Making Monsters and Badgering Parents to a Better World

10/25/19

The recent international response to Greta Thunberg’s environmental activism should be a stark reminder to us all that kids have considerable power to change others. As one of Time Magazine’s 100 Most Influential People of 2019, Thunberg has reached millions with her messages about climate change.

True, Thunberg is not your everyday kid, but nearly all children have some measure of influence on the people around them, especially within the walls of their own homes.

A 2016 study published in the journal Nature Energy1 revealed that energy efficiency programs targeting children can have a lasting impact on family behavior. In this study, which involved about 300 Girl Scouts in the fourth and fifth grades, respondents reported a 50 percent increase in their energy-saving behavior immediately following classes on residential energy efficiency. Seven months later, respondents reported behaviors that were still 27 percent more efficient than their behavior before attending the classes.2

These are exciting results on their own, as children have the direct ability to turn off a light switch or make sure a load of laundry is full before starting it. But what’s more, they can change their parents’ behavior, too. The Girl Scout study showed that the behavior of parents after the classes (that only their daughters attended) was immediately 12 percent more efficient, and seven months later, six percent more efficient.

How does this transaction from child learning to family behavior change actually take place? Many working in sustainability cite the “Inconvenient Youth” effect3 – which involves the natural inclination of minors to pester their parents about a wide range of bad behavior: smoking, texting and driving – and letting the water run when they brush their teeth. Some parents react with genuine enlightenment and appreciation about how saving energy is not hard and can save money. Others may cooperate just to humor their little darlings. And a few more may change behavior they know is bad because they want their kids to look up to them. 

In a new educational initiative in the Tennessee Valley, TVA is tapping the power of children to promote residential energy efficiency. TVA understands the value children bring as energy consumers and recognizes them as important players in influencing household decisions and developing approachable ways to engage them. To help TVA with its goal of reaching this new audience of energy users, Milepost organized a team of experts, which included an early childhood education consultant, graphic designers and engagement specialists.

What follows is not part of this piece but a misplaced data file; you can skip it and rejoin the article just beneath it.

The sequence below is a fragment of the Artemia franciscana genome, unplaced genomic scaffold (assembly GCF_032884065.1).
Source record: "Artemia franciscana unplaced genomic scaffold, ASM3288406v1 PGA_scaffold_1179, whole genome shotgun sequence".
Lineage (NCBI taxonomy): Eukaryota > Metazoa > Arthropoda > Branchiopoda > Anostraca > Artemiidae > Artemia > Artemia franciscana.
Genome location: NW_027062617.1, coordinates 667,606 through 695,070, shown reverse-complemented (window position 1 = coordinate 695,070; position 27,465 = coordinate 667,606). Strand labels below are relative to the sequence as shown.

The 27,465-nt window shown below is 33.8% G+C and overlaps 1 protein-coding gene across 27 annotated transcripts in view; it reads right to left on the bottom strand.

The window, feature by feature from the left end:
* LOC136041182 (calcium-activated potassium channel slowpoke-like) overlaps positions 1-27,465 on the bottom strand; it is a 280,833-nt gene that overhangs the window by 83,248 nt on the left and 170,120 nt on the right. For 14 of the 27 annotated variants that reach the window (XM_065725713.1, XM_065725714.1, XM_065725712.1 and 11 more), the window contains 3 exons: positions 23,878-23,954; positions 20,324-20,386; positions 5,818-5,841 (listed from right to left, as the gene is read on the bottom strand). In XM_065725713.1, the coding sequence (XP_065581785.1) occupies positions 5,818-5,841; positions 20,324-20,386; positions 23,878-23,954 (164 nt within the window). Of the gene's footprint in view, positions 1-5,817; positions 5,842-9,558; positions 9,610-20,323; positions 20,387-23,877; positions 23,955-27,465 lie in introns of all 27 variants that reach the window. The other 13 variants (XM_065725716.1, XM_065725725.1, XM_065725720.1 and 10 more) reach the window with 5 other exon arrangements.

Our creative work delivered the Energy Monsters: Watt, Spark, Bolt, Newton, Zap, and Breaker, who help children understand where energy comes from, how energy is consumed and what steps kids and their families can take to reduce energy and water use in their homes. The Energy Monsters made their debut in a 16-page educational activity booklet, and in a short time have grown into an interactive workshop available across TVA’s service area, in partnership with participating local power companies and other community partners. Workshop attendees receive take-home kits that include the activity book and other fun resources that reinforce energy-saving behaviors in the home. Over the next 12 months, TVA has a goal of reaching approximately 5,000 children across its service area through the delivery of roughly 200 workshops.

The Energy Monsters are proving to be a valuable and effective vehicle for engaging kids in playing an active role in energy efficiency. And as research suggests, the Energy Monster messages are highly likely to be passed on from children to their parents, siblings and others living in the home – quite possibly through nagging, hounding and badgering. And if it reduces energy waste and relieves the household budget, we’re OK with that.

1. https://www.nature.com/articles/nenergy201691

2. https://www.washingtonpost.com/news/energy-environment/wp/2016/07/11/the-best-way-to-teach-adults-to-save-energy-might-be-through-their-children/

3. https://www.greenbiz.com/article/inconvenient-youth-pestering-others-pro-social-behavior

Contributing writers for this Insight include Taylor Cvern and Mollie Henry.

Luke Gebhard
Luke Gebhard